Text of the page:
Seafood harvested in Tasmania will in general pass through a licenced seafood processor or fish handling facility. At a processor, product may be stored, packaged live for transport to mainland and export markets, processed for delivery to markets and/or value-added.

The Tasmanian seafood processing sector works with a wide variety of product from scalefish, shellfish, and scallops, to sea urchin, rock lobster, and abalone. The availability and processing of aquaculture species such as salmon and oysters is largely constant throughout the year. However, the variable seasonality of wild caught species does affect the demand for processing workers.

Processing jobs could include filleting fish, shucking oysters and scallops, packaging product, delivery and logistics and management and administration. Processors are looking for a good meat recovery rate and speed when hiring processing attendants. Good knife skills are essential!

The recovery rate refers to the weight of the end product (e.g. fillets), as a percentage of the original whole animal weight. For example, if you fillet 15kg of snapper, and you end up with 5.4kg of fillets, then your recovery rate is 36%.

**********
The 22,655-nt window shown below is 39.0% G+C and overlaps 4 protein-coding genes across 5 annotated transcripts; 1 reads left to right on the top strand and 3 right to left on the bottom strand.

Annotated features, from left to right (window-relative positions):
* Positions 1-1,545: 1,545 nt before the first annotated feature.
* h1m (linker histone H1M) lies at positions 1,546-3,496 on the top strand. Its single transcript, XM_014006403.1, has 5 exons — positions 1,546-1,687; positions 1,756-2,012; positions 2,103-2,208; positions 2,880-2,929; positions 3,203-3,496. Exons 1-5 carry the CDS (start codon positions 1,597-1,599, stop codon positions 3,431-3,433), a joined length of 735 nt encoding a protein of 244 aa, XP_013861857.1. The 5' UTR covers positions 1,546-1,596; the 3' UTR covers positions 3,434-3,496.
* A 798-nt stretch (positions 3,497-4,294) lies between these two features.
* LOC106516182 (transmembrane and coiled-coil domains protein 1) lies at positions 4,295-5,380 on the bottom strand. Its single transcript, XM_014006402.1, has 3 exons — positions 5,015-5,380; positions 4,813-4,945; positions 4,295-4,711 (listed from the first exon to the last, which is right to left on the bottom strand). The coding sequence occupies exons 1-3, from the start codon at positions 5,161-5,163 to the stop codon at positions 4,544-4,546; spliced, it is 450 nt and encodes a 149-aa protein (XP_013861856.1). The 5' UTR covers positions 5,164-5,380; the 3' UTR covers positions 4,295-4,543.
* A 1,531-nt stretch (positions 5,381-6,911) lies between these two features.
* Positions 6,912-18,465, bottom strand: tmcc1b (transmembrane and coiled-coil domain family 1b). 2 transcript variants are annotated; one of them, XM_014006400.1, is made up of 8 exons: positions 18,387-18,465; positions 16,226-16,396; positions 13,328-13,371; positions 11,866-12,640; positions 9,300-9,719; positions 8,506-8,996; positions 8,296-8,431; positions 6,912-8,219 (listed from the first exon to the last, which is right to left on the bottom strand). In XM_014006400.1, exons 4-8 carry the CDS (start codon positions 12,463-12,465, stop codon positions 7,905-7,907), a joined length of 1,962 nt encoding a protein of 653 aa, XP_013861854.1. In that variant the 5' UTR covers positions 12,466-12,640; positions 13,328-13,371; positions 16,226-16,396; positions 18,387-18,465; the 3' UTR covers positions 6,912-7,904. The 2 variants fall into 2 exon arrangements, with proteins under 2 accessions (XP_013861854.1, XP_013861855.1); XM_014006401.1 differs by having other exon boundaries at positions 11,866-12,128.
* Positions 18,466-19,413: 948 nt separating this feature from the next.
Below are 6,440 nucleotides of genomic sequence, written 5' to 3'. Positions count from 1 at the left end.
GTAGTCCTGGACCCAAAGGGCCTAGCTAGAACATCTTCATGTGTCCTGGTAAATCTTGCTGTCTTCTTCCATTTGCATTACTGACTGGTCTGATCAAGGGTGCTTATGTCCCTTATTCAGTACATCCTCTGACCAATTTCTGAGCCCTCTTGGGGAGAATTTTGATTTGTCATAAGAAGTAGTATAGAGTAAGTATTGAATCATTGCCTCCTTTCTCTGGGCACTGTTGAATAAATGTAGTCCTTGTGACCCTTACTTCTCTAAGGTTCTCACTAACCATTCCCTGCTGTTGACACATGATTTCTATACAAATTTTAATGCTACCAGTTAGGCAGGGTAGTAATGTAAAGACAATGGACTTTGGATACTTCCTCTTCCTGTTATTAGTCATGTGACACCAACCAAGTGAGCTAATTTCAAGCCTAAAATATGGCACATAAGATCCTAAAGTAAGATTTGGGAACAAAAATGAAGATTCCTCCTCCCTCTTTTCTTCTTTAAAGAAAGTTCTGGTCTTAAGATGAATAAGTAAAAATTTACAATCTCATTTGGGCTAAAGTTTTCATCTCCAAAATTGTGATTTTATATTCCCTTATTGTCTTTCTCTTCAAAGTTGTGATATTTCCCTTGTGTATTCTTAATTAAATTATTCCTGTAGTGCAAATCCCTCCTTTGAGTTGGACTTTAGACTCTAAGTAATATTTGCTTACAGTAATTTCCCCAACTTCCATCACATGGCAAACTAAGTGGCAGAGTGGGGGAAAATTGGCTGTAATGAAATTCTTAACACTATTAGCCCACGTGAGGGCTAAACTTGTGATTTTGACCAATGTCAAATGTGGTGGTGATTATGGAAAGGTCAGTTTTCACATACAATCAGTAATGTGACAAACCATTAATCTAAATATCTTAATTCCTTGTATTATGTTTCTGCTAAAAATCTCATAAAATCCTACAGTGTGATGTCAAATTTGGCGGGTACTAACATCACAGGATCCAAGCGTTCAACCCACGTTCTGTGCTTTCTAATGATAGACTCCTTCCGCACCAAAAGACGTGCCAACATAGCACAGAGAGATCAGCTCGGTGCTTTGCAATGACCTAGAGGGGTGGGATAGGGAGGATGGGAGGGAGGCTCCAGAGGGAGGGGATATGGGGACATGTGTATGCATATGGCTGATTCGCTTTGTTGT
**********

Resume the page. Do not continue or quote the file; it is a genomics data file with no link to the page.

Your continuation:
In 2011, there were approximately 311 people employed in the processing sector, excluding those in the salmon processing workforce. Salmonid processing makes up a large proportion of the Tasmanian processing workforce, with 39% of people in the large salmonid workforce (2,090 direct full-time equivalent jobs in 2015) working in processing.

In 2017-2018, almost 70,000 tonnes of Tasmanian seafood was produced and processed.


Careers in the Processing industry

Types of Jobs


General processing
• Management
• Process Supervisor
• Leading Hand
• Process Worker
• Truck Drivers

• 2IC Processing Managers
• Cleaners
• Cost Analysts
• Dispatch Attendants
• Dispatch Manager
• Processing Attendants
• Senior Managers
• Senior Processing Attendants
• Shift Supervisors
• Team Leaders

• Splitters

Skills and Requirements

Skills and Requirements

Processing jobs will not typically require formal qualifications, but previous experience in a similar role is highly regarded, along with existing knife skills, and knowledge of the aquaculture industry.

On-the-job training is usually provided, but the following skills are generally desirable:

• Reliable and have a good work ethic
• Attention to detail
• Physically fit and able to work in a fast-paced environment
• Focused on ensuring a culture of safety for yourself and team members
• A positive, ‘can-do’ attitude



Head to to find a full list of Tasmanian processing businesses.

As well as independent processing businesses, the following vertically integrated businesses process their own products:

• Tassal
• Huon
• Petuna (including Van Diemen Aquaculture)
• Mures